UNESCO intergovernmental session II, Fourth Day: Thursday, February 3, 2005

Submitted by Sasha Costanza-Chock on February 3, 2005.English

Summary: The day began with the chair's report that yesterday evening's drafting committee came to consensus on the first part of the article of the convention that deals with its objectives. Then the discussion moved for the first time into the meat of the convention: the rights and obligations of the states.

In the morning, the plenary made it through article 5, the general rules on rights and obligations. The best version of this article, the version that is not just about defending state rights but also about promoting policies that lead to more diversity, received the most support.

In the afternoon, the plenary discussed article 6, 'the rights of states parties at the national level.'

It seemed for a moment that the chair would not agree to allow NGOs to speak on article 6; then, after summarizing the discussion so far, he called on me to speak for the CRIS+ position and then on the Coalitions for Cultural Diversity. He arbitrarily ignored the request of INCD to speak, setting a dangerous precedent that the NGOs have begun to lobby to change.

At the end of the plenary there were 15 minutes of discussion on article 7, 'obligation to promote the diversity of cultural expressions,' which contains a dangerous clause on intellectual property and piracy. This will be taken up again tomorrow morning, after a reportback from this evening's drafting committee, which is continuing its attempts to redraft the objectives, in theory according to the will of the plenary discussion.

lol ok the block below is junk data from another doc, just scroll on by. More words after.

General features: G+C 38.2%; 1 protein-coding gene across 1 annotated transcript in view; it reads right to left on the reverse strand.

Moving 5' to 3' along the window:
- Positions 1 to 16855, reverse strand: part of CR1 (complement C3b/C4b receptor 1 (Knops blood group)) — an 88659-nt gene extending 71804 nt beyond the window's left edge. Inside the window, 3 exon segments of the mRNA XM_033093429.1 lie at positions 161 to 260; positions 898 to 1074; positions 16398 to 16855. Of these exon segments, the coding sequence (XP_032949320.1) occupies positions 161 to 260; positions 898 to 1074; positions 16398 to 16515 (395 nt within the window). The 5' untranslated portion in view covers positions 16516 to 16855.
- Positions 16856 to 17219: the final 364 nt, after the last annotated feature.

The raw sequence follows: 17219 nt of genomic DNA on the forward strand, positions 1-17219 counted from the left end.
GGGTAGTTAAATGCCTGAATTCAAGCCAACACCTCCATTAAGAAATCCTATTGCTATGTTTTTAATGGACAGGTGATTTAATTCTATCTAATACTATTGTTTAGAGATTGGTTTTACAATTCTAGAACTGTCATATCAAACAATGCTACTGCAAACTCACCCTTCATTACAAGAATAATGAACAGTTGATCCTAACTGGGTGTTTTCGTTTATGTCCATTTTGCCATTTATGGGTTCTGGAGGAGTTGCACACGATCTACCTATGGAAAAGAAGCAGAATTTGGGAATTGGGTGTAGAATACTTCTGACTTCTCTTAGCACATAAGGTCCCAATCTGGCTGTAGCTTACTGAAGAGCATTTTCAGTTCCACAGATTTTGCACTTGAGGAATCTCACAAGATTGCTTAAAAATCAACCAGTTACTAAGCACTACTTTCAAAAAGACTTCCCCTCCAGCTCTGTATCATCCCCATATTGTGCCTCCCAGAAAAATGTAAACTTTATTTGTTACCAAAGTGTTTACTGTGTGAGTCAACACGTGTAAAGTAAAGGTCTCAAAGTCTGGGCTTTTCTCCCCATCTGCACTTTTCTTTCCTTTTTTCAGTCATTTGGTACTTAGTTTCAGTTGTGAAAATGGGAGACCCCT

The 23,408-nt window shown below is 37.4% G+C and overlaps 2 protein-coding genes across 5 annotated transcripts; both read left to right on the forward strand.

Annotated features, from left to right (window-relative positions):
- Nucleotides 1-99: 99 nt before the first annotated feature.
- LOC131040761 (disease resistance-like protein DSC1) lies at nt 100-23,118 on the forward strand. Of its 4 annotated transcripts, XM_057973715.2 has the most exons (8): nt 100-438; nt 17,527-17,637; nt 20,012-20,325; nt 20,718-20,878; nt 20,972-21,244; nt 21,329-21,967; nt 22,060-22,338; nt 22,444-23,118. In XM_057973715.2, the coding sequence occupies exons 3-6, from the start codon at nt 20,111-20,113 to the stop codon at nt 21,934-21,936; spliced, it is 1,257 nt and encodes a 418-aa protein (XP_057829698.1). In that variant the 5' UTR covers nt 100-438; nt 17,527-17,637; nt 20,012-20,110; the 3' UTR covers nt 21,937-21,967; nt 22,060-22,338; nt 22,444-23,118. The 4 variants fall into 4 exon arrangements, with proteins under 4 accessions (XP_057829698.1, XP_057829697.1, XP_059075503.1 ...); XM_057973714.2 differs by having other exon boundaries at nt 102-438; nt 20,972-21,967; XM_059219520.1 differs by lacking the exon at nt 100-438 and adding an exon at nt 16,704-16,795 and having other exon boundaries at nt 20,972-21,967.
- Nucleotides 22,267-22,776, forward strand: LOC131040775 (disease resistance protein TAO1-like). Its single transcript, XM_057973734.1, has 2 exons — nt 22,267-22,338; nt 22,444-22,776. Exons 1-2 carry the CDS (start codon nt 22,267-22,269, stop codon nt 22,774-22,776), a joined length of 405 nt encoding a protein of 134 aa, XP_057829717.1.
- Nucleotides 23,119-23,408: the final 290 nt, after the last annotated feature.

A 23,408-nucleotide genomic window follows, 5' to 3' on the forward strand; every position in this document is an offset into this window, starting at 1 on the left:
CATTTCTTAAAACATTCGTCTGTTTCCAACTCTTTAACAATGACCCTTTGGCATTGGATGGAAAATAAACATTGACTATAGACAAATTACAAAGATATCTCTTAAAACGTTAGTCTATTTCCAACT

Blow by blow:

Reportback from the drafting committee

The plenary began with a reportback from the chair on the results of yesterday evening's drafting committee meeting. The drafting committee discussed article 1 a, b, and c, and more or less came to consensus: 1(a) is option 5, with 2 footnotes, so it will read as follows:

"The objectives of this convention are:
(a) to protect and promote the diversity of cultural contents and expressions and foster intercultural respect;"

The term 'protect' will receive a footnote that a final decision on this term will be made 'based on decision taken elsewhere.' This came from the US and is an alternative way of bracketing the term. There is also a footnote that 'cultural contents and expressions' will be replaced based on the outcome of the debate over the title.

1(b) will be the original text, w a footnote about cultural goods and services, and will read:
"(b) to give recognition to cultural goods and services as vehicles of identity and meaning;"

Benin pushed for the inclusion of 'linguistic diversity,' this was not included but is supposed to be included in the preamble.

1(c) resulted in a consensus on option 3:
"to reaffirm the sovereign rights of states to maintain, adopt, and implement policies and measures that they deem appropriate for the protection and promotion of a diversity of cultural expressions on their territory;"

Today's discussion

Today's discussion will be on the section on rights and obligations of states parties, which is the real meat of the convention.

Article 5.1

The discussion of article 5.1, on general rights and obligations, centered on two trends: one (5.1 option 4) to balance national sovereignty with the obligation to implement policies that promote cultural diversity, and the other (5.1 option 1) more narrowly reaffirming national sovereignty. The first of these trends would be a much better outcome for civil society.